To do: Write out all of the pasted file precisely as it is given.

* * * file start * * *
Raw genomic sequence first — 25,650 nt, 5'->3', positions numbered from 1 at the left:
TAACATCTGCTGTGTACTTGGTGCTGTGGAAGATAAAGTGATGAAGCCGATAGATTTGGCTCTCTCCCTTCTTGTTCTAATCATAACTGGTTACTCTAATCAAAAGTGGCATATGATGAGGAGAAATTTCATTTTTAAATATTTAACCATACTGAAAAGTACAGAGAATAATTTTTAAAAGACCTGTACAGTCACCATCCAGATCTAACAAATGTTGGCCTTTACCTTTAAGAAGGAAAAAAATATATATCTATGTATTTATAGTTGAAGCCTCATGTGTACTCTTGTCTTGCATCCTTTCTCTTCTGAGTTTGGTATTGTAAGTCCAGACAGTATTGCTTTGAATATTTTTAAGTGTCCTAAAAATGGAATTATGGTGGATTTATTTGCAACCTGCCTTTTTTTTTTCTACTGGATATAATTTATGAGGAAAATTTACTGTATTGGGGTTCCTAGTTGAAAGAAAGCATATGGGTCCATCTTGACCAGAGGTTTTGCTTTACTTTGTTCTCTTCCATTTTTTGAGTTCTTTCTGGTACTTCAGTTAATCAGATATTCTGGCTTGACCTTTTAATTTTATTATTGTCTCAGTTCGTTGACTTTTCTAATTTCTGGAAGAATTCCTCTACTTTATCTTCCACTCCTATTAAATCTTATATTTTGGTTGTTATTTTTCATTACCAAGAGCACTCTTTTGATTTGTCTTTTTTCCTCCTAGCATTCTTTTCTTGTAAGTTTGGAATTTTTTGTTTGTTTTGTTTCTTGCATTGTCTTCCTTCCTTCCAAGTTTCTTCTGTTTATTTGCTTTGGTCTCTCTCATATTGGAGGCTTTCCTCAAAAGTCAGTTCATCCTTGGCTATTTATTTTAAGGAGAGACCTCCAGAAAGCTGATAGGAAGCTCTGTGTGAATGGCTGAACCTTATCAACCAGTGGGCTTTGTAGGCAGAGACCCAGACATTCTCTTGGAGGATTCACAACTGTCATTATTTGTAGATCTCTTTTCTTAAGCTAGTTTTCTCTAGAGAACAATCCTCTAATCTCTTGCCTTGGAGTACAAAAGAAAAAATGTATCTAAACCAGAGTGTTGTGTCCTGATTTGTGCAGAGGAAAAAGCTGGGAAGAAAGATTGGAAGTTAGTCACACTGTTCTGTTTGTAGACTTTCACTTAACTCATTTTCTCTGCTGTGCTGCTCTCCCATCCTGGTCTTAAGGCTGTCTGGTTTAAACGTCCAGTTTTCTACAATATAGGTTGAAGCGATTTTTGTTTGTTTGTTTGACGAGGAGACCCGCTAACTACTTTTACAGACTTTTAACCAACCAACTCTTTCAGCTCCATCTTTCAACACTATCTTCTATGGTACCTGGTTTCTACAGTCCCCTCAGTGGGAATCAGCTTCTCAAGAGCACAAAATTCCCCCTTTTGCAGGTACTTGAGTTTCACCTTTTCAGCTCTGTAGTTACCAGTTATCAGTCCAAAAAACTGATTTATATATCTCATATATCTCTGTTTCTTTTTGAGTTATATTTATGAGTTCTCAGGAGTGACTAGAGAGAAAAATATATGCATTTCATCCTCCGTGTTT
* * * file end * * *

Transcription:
Raw genomic sequence first — 25,650 nt, 5'->3', positions numbered from 1 at the left:
TAACATCTGCTGTGTACTTGGTGCTGTGGAAGATAAAGTGATGAAGCCGATAGATTTGGCTCTCTCCCTTCTTGTTCTAATCATAACTGGTTACTCTAATCAAAAGTGGCATATGATGAGGAGAAATTTCATTTTTAAATATTTAACCATACTGAAAAGTACAGAGAATAATTTTTAAAAGACCTGTACAGTCACCATCCAGATCTAACAAATGTTGGCCTTTACCTTTAAGAAGGAAAAAAATATATATCTATGTATTTATAGTTGAAGCCTCATGTGTACTCTTGTCTTGCATCCTTTCTCTTCTGAGTTTGGTATTGTAAGTCCAGACAGTATTGCTTTGAATATTTTTAAGTGTCCTAAAAATGGAATTATGGTGGATTTATTTGCAACCTGCCTTTTTTTTTTCTACTGGATATAATTTATGAGGAAAATTTACTGTATTGGGGTTCCTAGTTGAAAGAAAGCATATGGGTCCATCTTGACCAGAGGTTTTGCTTTACTTTGTTCTCTTCCATTTTTTGAGTTCTTTCTGGTACTTCAGTTAATCAGATATTCTGGCTTGACCTTTTAATTTTATTATTGTCTCAGTTCGTTGACTTTTCTAATTTCTGGAAGAATTCCTCTACTTTATCTTCCACTCCTATTAAATCTTATATTTTGGTTGTTATTTTTCATTACCAAGAGCACTCTTTTGATTTGTCTTTTTTCCTCCTAGCATTCTTTTCTTGTAAGTTTGGAATTTTTTGTTTGTTTTGTTTCTTGCATTGTCTTCCTTCCTTCCAAGTTTCTTCTGTTTATTTGCTTTGGTCTCTCTCATATTGGAGGCTTTCCTCAAAAGTCAGTTCATCCTTGGCTATTTATTTTAAGGAGAGACCTCCAGAAAGCTGATAGGAAGCTCTGTGTGAATGGCTGAACCTTATCAACCAGTGGGCTTTGTAGGCAGAGACCCAGACATTCTCTTGGAGGATTCACAACTGTCATTATTTGTAGATCTCTTTTCTTAAGCTAGTTTTCTCTAGAGAACAATCCTCTAATCTCTTGCCTTGGAGTACAAAAGAAAAAATGTATCTAAACCAGAGTGTTGTGTCCTGATTTGTGCAGAGGAAAAAGCTGGGAAGAAAGATTGGAAGTTAGTCACACTGTTCTGTTTGTAGACTTTCACTTAACTCATTTTCTCTGCTGTGCTGCTCTCCCATCCTGGTCTTAAGGCTGTCTGGTTTAAACGTCCAGTTTTCTACAATATAGGTTGAAGCGATTTTTGTTTGTTTGTTTGACGAGGAGACCCGCTAACTACTTTTACAGACTTTTAACCAACCAACTCTTTCAGCTCCATCTTTCAACACTATCTTCTATGGTACCTGGTTTCTACAGTCCCCTCAGTGGGAATCAGCTTCTCAAGAGCACAAAATTCCCCCTTTTGCAGGTACTTGAGTTTCACCTTTTCAGCTCTGTAGTTACCAGTTATCAGTCCAAAAAACTGATTTATATATCTCATATATCTCTGTTTCTTTTTGAGTTATATTTATGAGTTCTCAGGAGTGACTAGAGAGAAAAATATATGCATTTCATCCTCCGTGTTT